One investing school of thought is that you should find an amazing investor and ride his or her coat tails to fun and profit.
This certainly worked out well for those who bet on history’s greatest investor, Warren Buffett, by investing in Berkshire Hathaway (BRK.A, BRK.B). You can view Buffett’s high dividend stock portfolio here.
After all, if you invested $10,000 in Berkshire in 1965, your position would be worth a staggering $88 million today.
Of course, the odds that Buffett can recreate that kind of success in the coming years is all but impossible due to the massive size of Berkshire; something he himself freely admits.
However, there are still ways for investors to invest alongside legendary investors, including private equity and hedge fund legends such as Carl Icahn, who is the 38th richest person on earth with a net worth of $19.4 billion.
Icahn runs his empire via a master limited partnership (MLP) called Icahn Enterprises (IEP).
While Icahn Enterprises offers regular investors the opportunity to invest alongside one of the most well-known investors in history and enjoy a 12% yield to boot, this MLP comes with plenty of risks.
Let’s take a closer look to see if the risks make it unsuitable for most dividend growth investors, especially those needing steady income in retirement.
Unlike most MLPs, which generally are involved with energy gathering, transportation, and processing, Icahn Enterprises is a diversified conglomerate that Icahn uses to help raise investor capital for his activist investing empire.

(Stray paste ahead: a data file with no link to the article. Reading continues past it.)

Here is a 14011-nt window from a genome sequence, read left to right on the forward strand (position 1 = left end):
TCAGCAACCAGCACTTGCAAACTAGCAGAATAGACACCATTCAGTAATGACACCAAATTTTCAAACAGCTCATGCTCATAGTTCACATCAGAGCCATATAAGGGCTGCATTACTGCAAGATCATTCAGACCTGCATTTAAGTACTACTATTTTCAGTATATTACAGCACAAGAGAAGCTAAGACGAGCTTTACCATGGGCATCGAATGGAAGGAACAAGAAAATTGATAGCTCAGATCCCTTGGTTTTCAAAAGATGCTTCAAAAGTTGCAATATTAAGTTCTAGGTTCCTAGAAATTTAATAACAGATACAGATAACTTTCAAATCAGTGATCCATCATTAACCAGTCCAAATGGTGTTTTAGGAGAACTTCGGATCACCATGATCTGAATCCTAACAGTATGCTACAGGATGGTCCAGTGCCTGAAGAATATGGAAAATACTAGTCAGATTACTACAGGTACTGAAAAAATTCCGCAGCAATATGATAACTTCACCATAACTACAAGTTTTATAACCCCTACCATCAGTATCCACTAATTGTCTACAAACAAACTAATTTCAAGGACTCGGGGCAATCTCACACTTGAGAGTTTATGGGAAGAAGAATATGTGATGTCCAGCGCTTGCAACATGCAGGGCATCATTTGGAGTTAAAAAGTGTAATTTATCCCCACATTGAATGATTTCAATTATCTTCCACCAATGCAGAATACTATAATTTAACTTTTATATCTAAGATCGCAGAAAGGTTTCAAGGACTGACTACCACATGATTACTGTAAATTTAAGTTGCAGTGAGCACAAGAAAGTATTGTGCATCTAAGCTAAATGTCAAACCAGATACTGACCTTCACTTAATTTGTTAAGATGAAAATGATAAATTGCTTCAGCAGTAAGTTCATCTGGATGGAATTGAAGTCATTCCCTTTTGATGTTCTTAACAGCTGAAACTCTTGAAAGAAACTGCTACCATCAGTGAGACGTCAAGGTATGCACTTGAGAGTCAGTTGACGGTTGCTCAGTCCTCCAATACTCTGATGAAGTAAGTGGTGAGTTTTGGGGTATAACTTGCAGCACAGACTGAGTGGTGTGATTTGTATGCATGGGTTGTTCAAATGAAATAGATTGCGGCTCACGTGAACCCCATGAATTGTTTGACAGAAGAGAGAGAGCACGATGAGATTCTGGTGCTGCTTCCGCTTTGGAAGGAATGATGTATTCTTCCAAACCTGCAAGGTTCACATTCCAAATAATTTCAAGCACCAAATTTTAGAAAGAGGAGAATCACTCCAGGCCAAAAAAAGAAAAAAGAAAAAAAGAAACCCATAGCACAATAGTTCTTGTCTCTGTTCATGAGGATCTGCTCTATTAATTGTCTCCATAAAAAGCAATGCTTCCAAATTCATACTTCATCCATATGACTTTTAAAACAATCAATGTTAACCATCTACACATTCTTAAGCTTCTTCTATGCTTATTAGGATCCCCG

Icahn’s empire owns stakes in 11 different industries (he recently sold his position in Trump Entertainment to avoid conflicts of interest to join the administration) including: auto parts makers, energy companies, casinos, miners, food packaging companies, industrial companies, and real estate.
Unlike most MLPs, Icahn Enterprises has no general partner or incentive distribution rights.
That’s because, while 99% of the MLP is owned by limited partners, Icahn himself, via Icahn Associates, owns just over 90% of the MLP’s units (and chooses to be paid in new units instead of cash).
This structure helps to ensure that Icahn’s stake will rise over time and will always grant him absolute control over the MLP.
In other words, any investor in Icahn Enterprises is basically agreeing to have no say in the management of the partnership but is trusting that one of history’s greatest activist investors can continue growing his empire, and thus, their wealth over time.
Finally, it’s important to realize that while Icahn Enterprises is highly diversified in the number of industries it invests in, the vast majority of revenue, and Adjusted EBITDA comes from its automotive, energy, and railcar holdings.
Meanwhile its investment arm generates highly volatile revenues and earnings, which is par for the course in the hedge fund and private equity world.
|Business Segment||2016 Revenue||2016 Adjusted EBITDA||% of Revenue||% of Adjusted EBITDA|
|Investment||-$1.2 billion||-$528 million||-7.5%||-62.7%|
|Automotive||$9.9 billion||$697 million||60.7%||82.8%|
|Energy||$4.8 billion||$156 million||29.1%||18.5%|
|Metals||$269 million||-$15 million||1.6%||-1.8%|
|Railcar||$962 million||$379 million||5.9%||45.0%|
|Gaming||$948 million||$73 million||5.8%||8.7%|